Research shows that mentorship plays a primary role in the success of Native students navigating their career. Monica Larrea, an Indigenous midwife and coordinator at Changing Women Initiative, spends her weekends mentoring young Native students pursuing their midwifery certifications. A lack of Native mentors hinders students’ success, she said. 

“It’s upsetting to see. A lot of the midwives we have are not representative of the communities in which these students are coming from, making mentorship tough to get,” said Larrea. 

Gonzales was the only Native student in her masters program, she remembers.  “It was extremely challenging to navigate the program by myself as the only Native person, and really wanting the support of a mentor,” she said.

And the curriculum “was not designed to be culturally sensitive for Natives,” she said. Nor did the  training address the long history of midwifery in Indigenous communities, or how to work with people who don’t regularly access hospitals. 

Prospective doulas face similar challenges. There aren’t many culturally sensitive training programs out there. 

Mirabal was inspired to become a doula after observing Indigenous midwives in rural Guatemala. When she returned to New Mexico, she enrolled in a training program, but the curriculum did not touch on working with Indigenous people. “It did not feel right,” she said. 

Unlike midwifery, which has a more standardized path for training, the length, quality and cost of doula training depends on which organization runs it. In New Mexico, there are only a handful of organizations that center training around Indigenous communities. One is Tewa Women United’s Yiya Vi Kagingdi doula training, based in Española. Mirabal leads its doula program, and said in an email that the training “caters to Indigenous, Black, Brown, and Queer people in New Mexico only.”

To become certified as a full-spectrum doula through the TEWA Women United program, one must complete a seven-month curriculum, then practice for a year or more. The program provides new doulas with mentors and their training is free. In exchange for participating in the program, doulas don’t charge their first few clients. 

Sustaining a business can be challenging

Getting trained is one challenge – sustaining a career is another.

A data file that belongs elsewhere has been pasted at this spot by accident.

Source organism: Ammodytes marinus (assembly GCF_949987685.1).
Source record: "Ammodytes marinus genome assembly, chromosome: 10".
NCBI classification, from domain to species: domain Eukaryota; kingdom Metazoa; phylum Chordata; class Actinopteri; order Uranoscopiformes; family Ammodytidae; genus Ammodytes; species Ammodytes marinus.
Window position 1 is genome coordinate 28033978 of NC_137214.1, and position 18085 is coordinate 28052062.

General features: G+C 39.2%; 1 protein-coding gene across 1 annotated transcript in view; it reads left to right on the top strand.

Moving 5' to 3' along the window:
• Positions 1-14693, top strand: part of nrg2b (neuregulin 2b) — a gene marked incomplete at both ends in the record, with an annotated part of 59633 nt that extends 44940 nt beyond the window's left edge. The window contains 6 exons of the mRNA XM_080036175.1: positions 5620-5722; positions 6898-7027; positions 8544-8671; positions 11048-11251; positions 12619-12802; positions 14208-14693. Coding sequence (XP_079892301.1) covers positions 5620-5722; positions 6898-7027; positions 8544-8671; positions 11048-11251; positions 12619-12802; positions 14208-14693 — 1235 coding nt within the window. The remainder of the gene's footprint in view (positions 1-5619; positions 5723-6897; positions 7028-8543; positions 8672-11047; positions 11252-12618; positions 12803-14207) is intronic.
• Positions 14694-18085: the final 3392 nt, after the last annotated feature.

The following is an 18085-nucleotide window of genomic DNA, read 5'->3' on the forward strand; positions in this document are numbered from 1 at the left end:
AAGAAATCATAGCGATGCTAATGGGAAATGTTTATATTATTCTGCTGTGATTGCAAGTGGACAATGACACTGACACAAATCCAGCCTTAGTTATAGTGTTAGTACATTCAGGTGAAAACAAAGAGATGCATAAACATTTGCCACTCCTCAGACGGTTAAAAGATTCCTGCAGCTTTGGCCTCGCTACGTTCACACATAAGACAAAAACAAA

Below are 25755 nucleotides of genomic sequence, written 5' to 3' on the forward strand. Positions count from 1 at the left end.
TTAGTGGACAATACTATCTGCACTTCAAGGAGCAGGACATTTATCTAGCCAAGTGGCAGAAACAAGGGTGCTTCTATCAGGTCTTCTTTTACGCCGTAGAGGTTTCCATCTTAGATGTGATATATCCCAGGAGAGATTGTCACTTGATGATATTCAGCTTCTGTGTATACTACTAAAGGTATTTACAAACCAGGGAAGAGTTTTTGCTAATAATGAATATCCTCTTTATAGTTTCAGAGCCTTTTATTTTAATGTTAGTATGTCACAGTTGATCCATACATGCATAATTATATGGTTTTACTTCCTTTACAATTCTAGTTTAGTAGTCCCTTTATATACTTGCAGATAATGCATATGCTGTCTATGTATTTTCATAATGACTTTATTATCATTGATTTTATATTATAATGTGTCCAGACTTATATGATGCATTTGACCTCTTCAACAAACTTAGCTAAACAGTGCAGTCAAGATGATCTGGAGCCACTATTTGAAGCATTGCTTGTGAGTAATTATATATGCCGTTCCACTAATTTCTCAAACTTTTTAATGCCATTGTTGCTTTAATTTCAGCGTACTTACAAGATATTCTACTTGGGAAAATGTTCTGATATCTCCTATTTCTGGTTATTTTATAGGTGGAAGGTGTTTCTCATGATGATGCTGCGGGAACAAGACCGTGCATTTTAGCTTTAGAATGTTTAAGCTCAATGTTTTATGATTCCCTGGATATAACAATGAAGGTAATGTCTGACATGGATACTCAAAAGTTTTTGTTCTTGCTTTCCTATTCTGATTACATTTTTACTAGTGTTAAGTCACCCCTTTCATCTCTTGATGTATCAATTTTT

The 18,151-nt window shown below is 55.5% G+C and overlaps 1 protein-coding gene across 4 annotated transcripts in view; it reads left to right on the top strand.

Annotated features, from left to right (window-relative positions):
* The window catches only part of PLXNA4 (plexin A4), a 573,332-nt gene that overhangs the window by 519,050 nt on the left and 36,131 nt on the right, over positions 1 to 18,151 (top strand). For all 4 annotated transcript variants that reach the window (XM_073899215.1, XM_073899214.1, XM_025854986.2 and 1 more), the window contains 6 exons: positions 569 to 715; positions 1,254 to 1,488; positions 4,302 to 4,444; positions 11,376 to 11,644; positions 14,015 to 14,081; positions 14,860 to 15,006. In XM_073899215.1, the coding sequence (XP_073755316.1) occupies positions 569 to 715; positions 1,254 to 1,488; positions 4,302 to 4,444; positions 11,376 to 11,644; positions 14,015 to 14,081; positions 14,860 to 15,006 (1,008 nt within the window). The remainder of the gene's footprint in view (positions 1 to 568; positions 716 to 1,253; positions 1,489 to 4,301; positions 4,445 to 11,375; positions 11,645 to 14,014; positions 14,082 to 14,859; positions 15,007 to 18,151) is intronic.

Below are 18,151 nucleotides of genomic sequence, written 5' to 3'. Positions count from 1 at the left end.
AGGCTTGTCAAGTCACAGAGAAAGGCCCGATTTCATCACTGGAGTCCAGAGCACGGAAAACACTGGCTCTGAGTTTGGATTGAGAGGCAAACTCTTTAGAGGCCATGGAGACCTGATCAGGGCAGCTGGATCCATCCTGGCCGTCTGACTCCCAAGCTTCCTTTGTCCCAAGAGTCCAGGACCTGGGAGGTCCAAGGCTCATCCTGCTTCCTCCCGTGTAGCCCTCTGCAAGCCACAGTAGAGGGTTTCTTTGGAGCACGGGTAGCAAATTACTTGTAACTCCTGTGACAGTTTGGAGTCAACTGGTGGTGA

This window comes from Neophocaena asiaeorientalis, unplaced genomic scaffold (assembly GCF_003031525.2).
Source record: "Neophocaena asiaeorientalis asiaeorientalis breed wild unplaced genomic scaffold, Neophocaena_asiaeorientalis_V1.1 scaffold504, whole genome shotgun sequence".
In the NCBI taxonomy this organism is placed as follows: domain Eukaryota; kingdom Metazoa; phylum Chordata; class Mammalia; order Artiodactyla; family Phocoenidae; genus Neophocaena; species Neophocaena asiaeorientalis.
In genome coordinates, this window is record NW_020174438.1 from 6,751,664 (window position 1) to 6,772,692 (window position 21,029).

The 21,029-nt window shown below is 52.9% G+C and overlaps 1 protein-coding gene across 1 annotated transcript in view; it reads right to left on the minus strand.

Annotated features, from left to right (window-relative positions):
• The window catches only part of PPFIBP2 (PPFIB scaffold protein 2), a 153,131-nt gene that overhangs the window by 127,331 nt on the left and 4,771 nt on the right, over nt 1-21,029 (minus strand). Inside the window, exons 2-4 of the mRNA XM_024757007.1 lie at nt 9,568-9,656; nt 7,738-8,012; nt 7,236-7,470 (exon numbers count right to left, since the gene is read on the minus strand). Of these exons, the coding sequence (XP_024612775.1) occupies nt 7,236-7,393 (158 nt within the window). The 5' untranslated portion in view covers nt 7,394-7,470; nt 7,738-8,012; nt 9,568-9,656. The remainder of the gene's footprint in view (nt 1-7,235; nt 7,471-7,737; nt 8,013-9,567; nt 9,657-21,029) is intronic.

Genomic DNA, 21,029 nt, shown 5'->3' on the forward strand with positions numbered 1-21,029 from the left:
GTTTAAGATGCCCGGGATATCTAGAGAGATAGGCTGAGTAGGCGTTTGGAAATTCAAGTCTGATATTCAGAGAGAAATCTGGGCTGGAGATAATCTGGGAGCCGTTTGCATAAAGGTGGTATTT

Midwives who serve Indigenous populations often rely on Medicaid reimbursements to sustain their practice. However, those reimbursements fall short for some midwives. 

“Nurse midwives make pretty good income, anywhere from 70k to 135k, depending on where you are. Whereas CPM alums, if they have their own practice, could maybe make 30k or 35k a year. It’s not super financially supported,” said Gonzales about certified professional midwives who don’t pursue the advanced degrees of nurse midwives.

But not every situation calls for the more technical skillset of the nurse midwife. Sometimes, women want more traditional births that a CPM can provide. 

“Not everyone wants to have a nurse midwife because midwifery, especially nurse midwifery, is very medical,” Gonzales said. “It’s important for Medicaid to reimburse midwives accordingly so we can serve communities according to their preferences. Paying midwives properly will help make these careers attractive.”

The Changing Woman Initiative relies mostly on grant funding to cover costs, while using Medicaid to cover a small portion of services, such as lab tests and ultrasounds. 

Before joining the Changing Woman Initiative a few years ago, Larrea ran her own practice in Ribera, New Mexico, providing prenatal and birth care to pregnant women. 

Medicaid didn’t cover enough of her expenses, she said. She often worked with others to care for patients, which drove up expenses. She said she was lucky if she received $1,500 in reimbursements from the state, for the prenatal and birthing care she provided for one client. 

“Often we’re either paying a skilled assistant or are in practice with another midwife that we’re paying.” said Larrea, who eventually shuttered her practice.

“It’s hard because you want to be there for people, but you can’t because it’s hard to sustain your practice,” she said. 

Doulas, who historically have never been able to claim Medicaid, will begin receiving reimbursements from the state in July. Until then, doulas are mostly paid out of pocket by clients, as insurance companies in New Mexico don’t cover the service, Mirabal said. 

At TEWA Women United, services are free, and the organization pays doulas. However, private doulas charge different rates depending on their clientele. 

“A lot of doulas balance having multiple jobs because it’s not easy for families to pay rates out of pocket,” said Mirabal.